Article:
Corporate and Mergers & Acquisitions (M&A)

The Report Company Interviews Dr. Andrew J. Zammit – Managing Partner at GVZH Advocates

18 Jan 2012

7 min read

Extract from the Report Company

The Report Company (TRC): What are the main areas that your firm focuses on?

Andrew J. Zammit (AJZ): We are mostly a corporate and commercial law firm. We primarily target foreign clients, mostly European-based. The firm was set up towards the end of 2005, shortly after Malta joined the EU [in 2004]. It was this development in Malta’s political history that has catapulted Malta economically. We’ve grown to 40 people now. It’s been quite organic, steady growth. Not growth for growth’s sake, but growth driven by increased business opportunities.

TRC: Do you actively seek business in new sectors or do your existing clients lead you there as they expand?

AJZ: It’s a bit of both. You can’t really control the direction of your growth. Law firms are at the cutting edge of where an economy is going, because they tend to deal with the start-ups, the licensing formalities and the incorporations, so we have a very good feel for where things are going.

The financial services sector is an area in which we’ve had considerable involvement. Apart from the foreign exchange platform, we’ve also seen high frequency trading and fund manager type structures, that is, fund managers moving part of their infrastructure to Malta to run their operations from here.

There is this Highly Qualified Persons 15% tax that has been granted for individuals, which seeks to attract more talent locally. All in all we see financial services are certainly the backbone of where Malta is going.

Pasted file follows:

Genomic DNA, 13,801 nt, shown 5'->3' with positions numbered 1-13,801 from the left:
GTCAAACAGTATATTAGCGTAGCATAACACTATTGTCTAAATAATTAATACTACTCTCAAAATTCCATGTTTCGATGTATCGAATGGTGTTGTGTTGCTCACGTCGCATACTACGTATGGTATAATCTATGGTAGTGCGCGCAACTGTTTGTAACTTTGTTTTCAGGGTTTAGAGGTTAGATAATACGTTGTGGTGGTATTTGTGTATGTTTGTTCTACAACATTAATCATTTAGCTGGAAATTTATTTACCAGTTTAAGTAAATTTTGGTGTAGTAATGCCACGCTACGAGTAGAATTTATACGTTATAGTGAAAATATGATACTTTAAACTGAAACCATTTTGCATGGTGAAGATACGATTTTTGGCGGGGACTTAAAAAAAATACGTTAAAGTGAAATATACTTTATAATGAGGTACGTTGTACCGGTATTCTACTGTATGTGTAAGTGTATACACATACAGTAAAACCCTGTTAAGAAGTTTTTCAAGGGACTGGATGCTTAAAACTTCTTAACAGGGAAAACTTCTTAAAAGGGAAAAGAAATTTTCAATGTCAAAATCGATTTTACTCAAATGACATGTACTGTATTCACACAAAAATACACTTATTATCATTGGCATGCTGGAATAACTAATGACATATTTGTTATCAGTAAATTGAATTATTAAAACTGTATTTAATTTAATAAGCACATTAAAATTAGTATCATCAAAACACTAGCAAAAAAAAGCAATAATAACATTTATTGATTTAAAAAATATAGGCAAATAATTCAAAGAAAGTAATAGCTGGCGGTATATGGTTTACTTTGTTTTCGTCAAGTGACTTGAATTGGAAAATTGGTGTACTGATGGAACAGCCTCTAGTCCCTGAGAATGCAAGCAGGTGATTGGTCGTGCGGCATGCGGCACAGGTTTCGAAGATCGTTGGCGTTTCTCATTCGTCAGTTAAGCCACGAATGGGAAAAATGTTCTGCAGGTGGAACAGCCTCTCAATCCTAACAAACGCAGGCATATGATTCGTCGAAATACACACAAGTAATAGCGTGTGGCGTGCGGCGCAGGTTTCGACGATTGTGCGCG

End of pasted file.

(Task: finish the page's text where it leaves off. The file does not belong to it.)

E-gaming has, I think, reached maturity. It is a logical development that gaming is going to be regulated more tightly on a pan-European basis. Gaming had very steep growth in the first few years. It reached its climax in about 2006/2007. Then there was the economic crash. In 2006 the US closed its doors to e-gaming and gambling. So it hit its peak and it seems to have started getting knocks to send it back down again.

TRC: Do you think some e-gaming companies will move out of Malta into other jurisdictions, in the Caribbean or elsewhere?

AJZ: There will be some of that. We’ve spoken to our larger clients that have a presence here in Malta. They see a role in continuing to be in Malta because there is an expertise and understanding of the industry. They’re finding good, dedicated people in Malta for salaries that would be less than what they’re paying in other jurisdictions perhaps, so they feel that there is still a value to being in Malta. How long that will last is anyone’s guess. I think five years is the longest timeframe you can think in business terms.

TRC: The Maltese legal system is a mix of continental and British law. Is that confusing for overseas companies coming to the island?

AJZ: It’s a very interesting hybrid system. Our financial services legislation and all our corporate legislation draw heavily on English legal sources. Our Companies Act is a sort of UK Companies Act ‘light’. There are many parallels in terms of the corporate governance and corporate principals that you need to apply.

People aren’t surprised when they see our legislation. I think Italy or France would be more surprising to the UK businessman than Malta in terms of law.

We have kept a lot of our history from the years we were under British rule, in terms of our civil service and our methods of doing business. That has worn off in always looking at the UK in the way it has regulated its financial services in the hands of one super-regulator – I think that’s a good model that we emulated. The generally pragmatic approach taken to regulatory affairs is pretty much a British experience.